Recently I had a patient call the office after she fell and sprained her foot. She saw an instant bruise and felt significant pain and was seen within a few hours of the injury. During her exam, I found that she had severe bruising of the foot and pain with minimal touch. After reviewing the xrays taken in our office with her, I explained that she needed surgery as soon as possible to repair the broken bone that she had in her foot. She had fractured her 5th metatarsal which is the long bone on the outside of the foot. Surgery was performed that day and she should recover without complications.
So how did I decide she needed surgery? We look at several things when making this decision.
1. Is the fracture a complete break or partial? Meaning, does the break go all the way across the bone from cortex to cortex (or edge to edge). If the break goes all the way through, it can make it more unstable which reduces healing potential.
2. Does the bone appear to be in anatomic alignment? When examining the xray, we are looking for the affected bone to look exactly like it should in length and size, except it may have a large crack in it. Sometimes a small shift can be tolerating in healing. If it has shifted significantly in any direction, surgery is required.
3. Does the fractured area have a large gap? We prefer that 2 pieces of broken bone be touching each other directly. If there is more than a 2 mm gap, it requires surgery.
4. Is the bone or adjacent joint dislocated? If the bone or the joint is at all dislocated, then surgery is required for larger bones. Often if treated early enough a dislocated toe can be relocated in the office under local anesthesia. But that is if we see it within 24-36 hours. Anytime after that, the surrounding soft tissues start to tighten up around the dislocation, making it almost impossible to repair with local only.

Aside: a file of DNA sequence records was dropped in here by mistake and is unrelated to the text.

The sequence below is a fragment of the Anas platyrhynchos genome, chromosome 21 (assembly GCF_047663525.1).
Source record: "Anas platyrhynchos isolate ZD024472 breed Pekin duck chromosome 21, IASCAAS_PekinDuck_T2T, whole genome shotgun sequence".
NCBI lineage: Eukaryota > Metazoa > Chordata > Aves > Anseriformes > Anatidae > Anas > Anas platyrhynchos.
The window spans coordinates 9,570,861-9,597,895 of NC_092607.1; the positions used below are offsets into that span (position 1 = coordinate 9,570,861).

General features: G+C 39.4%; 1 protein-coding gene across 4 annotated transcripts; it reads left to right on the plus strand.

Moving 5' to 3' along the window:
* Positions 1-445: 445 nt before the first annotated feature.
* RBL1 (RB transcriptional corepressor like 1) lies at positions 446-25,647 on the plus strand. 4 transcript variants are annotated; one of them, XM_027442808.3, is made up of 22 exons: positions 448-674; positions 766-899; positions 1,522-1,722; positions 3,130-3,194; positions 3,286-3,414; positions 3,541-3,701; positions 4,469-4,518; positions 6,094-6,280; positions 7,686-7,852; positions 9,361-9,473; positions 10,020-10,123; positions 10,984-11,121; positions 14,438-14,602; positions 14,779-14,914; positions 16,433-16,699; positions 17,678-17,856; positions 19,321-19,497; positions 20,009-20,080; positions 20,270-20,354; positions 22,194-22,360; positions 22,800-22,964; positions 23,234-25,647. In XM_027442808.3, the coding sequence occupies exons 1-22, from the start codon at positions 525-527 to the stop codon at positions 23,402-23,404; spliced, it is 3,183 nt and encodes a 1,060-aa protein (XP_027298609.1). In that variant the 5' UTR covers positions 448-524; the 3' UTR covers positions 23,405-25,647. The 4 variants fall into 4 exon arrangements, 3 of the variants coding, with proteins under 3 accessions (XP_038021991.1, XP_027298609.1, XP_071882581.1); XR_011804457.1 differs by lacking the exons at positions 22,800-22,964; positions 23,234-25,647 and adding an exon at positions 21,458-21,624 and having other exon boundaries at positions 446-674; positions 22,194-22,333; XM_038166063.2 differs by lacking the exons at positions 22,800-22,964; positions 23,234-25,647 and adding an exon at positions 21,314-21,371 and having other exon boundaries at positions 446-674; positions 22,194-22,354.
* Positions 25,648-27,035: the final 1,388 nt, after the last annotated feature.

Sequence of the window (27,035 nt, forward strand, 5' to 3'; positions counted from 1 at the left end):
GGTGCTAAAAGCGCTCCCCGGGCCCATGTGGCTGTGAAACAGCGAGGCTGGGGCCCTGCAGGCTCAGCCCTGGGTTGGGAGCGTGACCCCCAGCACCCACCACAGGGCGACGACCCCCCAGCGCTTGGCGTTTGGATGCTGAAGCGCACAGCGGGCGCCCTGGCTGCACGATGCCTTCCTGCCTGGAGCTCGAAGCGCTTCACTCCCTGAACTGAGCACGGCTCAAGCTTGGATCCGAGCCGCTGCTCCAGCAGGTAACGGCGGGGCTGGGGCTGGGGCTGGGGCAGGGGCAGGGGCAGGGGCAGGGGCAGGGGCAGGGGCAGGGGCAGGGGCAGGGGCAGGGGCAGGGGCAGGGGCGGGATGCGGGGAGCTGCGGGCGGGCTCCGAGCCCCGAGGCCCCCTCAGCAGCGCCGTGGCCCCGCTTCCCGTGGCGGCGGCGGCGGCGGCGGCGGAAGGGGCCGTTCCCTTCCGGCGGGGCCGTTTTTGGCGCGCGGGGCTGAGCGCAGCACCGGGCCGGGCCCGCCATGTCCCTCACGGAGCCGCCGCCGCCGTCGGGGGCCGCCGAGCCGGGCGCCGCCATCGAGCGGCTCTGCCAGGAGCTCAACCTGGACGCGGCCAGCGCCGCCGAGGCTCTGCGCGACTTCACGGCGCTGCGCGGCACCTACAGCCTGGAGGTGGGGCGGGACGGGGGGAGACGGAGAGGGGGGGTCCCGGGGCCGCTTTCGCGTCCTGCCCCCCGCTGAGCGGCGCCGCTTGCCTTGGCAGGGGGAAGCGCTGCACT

In the case below, you will see that this fracture is complete in a butterfly pattern with dislocation and significant gapping and shortening. This requires ORIF or open reduction, internal fixation of the bone.
This picture shows what the fracture actually looks like. You can see an instrument in the center of the actual broken bone.
The fracture was repaired with a plate and several screws and is now back to normal length and alignment.
One the xray, you see the bone in better alignment, now with the ability to heal without significant deformity or long term pain.
This patient will be non-weightbearing for 4-6 weeks in a tall boot or cast and then gradually progress to walking in the boot, then a tennis shoe.
If you have an injury and are unsure if you broke a bone or not, do not wait to be seen. The sooner you are treated, the faster you can recover!